We appreciate the insightful editorials by Martin and Mehran (1) and Caso and Marshall (2) regarding our recent manuscript (3), which described a decreased length of stay (LOS) in patients receiving intercostal nerve blocks with liposomal bupivacaine (LB) (Exparel®) compared to standard bupivacaine after video-assisted thoracoscopic surgery (VATS) or minimally-invasive esophagectomy (MIE). Both articles raise a number of interesting points, and we would like to clarify some details of our study and expand on their discussion.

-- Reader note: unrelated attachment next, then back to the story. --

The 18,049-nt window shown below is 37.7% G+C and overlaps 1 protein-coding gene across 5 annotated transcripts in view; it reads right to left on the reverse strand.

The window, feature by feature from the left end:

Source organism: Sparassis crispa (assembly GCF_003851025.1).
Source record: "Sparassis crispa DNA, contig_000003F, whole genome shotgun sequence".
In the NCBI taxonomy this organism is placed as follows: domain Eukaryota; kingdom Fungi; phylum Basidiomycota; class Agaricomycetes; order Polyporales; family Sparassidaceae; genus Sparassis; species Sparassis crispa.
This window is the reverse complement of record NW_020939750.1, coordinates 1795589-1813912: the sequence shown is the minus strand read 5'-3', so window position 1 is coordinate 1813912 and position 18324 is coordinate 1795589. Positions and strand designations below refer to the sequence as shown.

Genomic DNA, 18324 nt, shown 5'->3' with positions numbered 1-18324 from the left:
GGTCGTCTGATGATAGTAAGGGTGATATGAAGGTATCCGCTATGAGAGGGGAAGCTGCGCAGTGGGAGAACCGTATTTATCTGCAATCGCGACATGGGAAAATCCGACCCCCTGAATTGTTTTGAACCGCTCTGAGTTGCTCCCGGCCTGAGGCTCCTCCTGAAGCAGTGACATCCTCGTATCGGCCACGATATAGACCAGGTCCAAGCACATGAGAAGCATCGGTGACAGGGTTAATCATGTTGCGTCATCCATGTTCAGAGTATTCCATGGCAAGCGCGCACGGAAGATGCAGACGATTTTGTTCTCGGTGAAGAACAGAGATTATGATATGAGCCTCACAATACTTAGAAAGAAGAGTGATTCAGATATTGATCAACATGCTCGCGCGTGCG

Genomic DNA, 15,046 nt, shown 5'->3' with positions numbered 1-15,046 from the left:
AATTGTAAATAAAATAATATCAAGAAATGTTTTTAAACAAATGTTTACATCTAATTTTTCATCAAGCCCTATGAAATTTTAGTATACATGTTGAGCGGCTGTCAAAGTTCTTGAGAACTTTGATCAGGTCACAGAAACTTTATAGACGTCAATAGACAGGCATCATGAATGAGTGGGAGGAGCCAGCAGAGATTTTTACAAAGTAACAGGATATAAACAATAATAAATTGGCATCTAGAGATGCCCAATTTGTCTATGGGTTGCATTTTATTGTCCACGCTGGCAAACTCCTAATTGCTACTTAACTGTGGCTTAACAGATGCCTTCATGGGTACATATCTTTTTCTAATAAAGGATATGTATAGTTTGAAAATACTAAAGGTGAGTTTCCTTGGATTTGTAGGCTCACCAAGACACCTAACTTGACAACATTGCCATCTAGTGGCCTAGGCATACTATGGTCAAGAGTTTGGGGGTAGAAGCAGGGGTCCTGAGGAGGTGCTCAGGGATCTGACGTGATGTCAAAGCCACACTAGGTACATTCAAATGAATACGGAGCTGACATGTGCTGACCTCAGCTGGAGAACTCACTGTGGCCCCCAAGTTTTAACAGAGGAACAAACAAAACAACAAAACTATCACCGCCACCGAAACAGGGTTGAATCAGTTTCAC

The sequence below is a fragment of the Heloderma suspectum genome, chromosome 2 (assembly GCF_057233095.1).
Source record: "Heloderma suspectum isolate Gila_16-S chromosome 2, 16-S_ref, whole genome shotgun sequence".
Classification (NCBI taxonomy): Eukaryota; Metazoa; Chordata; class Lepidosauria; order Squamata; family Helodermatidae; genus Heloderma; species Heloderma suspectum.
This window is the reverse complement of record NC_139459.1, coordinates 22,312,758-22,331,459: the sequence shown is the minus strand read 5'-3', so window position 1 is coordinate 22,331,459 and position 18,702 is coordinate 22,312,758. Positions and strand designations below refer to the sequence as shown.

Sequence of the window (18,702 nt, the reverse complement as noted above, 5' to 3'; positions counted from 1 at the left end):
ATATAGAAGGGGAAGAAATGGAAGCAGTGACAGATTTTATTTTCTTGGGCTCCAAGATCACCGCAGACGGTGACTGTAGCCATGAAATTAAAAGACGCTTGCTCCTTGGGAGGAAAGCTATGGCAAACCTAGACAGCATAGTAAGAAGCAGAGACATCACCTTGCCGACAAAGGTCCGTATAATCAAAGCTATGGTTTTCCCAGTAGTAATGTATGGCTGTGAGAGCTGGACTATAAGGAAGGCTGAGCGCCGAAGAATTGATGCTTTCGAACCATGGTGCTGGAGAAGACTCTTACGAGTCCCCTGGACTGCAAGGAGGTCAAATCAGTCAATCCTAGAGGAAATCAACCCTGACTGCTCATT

There were several questions regarding technical details from both pairs of authors. We did not feel that these details were critical for a small pilot study and because of the historical cohort study design; nevertheless, it is worthwhile to clarify that the surgical techniques were consistent among the 3 surgeons as well as throughout the study period. Our VATS procedures are performed with a routine 3-port approach from which there is little variation, and our MIEs are performed in a totally minimally-invasive manner, via a 5-port thoracoscopic and 6-port laparoscopic Ivor-Lewis approach. Because we desired to focus on the effect of liposomal versus standard bupivacaine as applied to intercostal nerve blockades (INB), we did not discuss the local analgesia for MIE patients’ abdominal port sites, but these incisions were treated with 10–20 mL of standard bupivacaine (0.25%, with epinephrine 1:200,000) intradermal local analgesia as is common for laparoscopic surgery. Caso and Marshall raise a cogent concern about the role of chest tubes in postoperative pain for thoracic surgery patients, but it is rare for this to be a factor in our patient population beyond 24 hours. Both VATS and MIE patients exit surgery with only one rigid chest tube inserted through a port site; MIE patients additionally have a soft round drain placed in the thoracic cavity through a small incision. The MIE patients go home with their small drains, but in the absence of a large air leak or other abnormal findings, chest tubes are removed during morning rounds on the first postoperative day following both VATS and MIE. The chest tube is left in place at that time in only a small minority of patients, and even fewer patients are discharged home with a chest tube in place.